I don’t like this gloomy person I’ve become. More than once lately, I’ve read a blog post written by a hopeful writer, and found myself sneering with cynicism. At least I had enough sense not to leave a comment revealing my negative opinion.

What changed me from a champion of writers to a cynic?  In short—business. I bemoaned the necessity of adding book publicist to my role as writer, but what I actually did was replace one for the other. Big mistake!

After reading those old posts, there’s no question in my mind that I much prefer the writer me. I’m happy writing. It’s a great adventure. Oh sure, about every other day, I wailed that my writing was garbage, but I never really believed that because I had hope. I could learn. I could fix my mistakes. I could become the writer I wanted to be.

Then, I had to promote my writing. I suck at that. Really, truly, I do. And because I fail so miserably at it, my brain mixed up my view of myself as a marketer/publicist with my view of myself as a writer. I transformed into one ginormous Grumpy Bear that fails at promotion and never writes.

So, here’s my plan going forward. I will allow myself only one hour a week for the business side of publication. The rest of my time will be spent having fun—which mostly means writing, but also catching up on a couple other things I’ve put off for too long. Maybe I’ll even have time to play online again.

Promotion is a necessary evil, but only if I have a book to sell. If I don’t recapture that optimism, that glorious dream, I’m afraid I’ll give up writing completely … and that would be giving up on me.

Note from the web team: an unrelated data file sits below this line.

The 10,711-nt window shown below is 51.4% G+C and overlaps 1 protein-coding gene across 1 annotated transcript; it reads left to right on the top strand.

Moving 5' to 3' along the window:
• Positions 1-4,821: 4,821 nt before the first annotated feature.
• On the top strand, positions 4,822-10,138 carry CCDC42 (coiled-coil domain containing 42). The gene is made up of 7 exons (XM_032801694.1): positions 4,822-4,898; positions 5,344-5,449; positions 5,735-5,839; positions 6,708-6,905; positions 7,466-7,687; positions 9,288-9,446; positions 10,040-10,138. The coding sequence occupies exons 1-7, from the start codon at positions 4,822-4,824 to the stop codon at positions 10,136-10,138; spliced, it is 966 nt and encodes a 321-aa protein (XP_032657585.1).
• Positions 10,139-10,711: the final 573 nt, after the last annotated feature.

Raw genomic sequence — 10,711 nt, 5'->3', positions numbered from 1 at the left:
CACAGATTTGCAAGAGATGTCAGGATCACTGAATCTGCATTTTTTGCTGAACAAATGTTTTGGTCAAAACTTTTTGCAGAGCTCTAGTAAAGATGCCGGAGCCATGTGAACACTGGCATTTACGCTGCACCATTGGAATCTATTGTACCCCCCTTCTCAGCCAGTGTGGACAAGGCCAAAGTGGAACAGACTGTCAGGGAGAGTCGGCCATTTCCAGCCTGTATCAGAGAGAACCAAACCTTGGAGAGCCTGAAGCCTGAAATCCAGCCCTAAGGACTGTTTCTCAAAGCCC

Care Bears are copyrighted by American Greetings Corporation, Inc.

Teaching an old dog …

Ever since I left my school days behind me, happenstance has ruled my days. As a fairly normal human and stay-at-home mother of four, I observed a schedule of certain daily activities, but I also became a queen of procrastination.

Then my household dwindled to my husband and myself. I ruled my days. As of 2008, on most days, I could spend 8 … 10 … 14 hours writing, if I wanted. And I did. Housework be damned. But as of April, I have a published book. It’s up to me to promote said book. Happenstance is no longer cutting it.

Now I’m feeling the pressure to set a schedule—and stick to it. Every fiber of my being protests. But I don’t think it’s possible to go with the flow any longer and still effectively market one book while writing another. I have to decide what is worth my time and what isn’t.

I can’t do all the things the gurus advise to promote my novel. I’ll have to pick what I think will work for me. If I’m wrong, I’ll try something else. The most important thing to me is to have time to write. I accept that the marathon sessions I had for Brevity are no longer possible. Yet, I cannot write well in 15-minute segments.

Something’s gotta give. I don’t feel like myself anymore. I don’t feel like a writer. I don’t like this life.

Your turn: Are you naturally or do you force yourself to be disciplined with your writing time?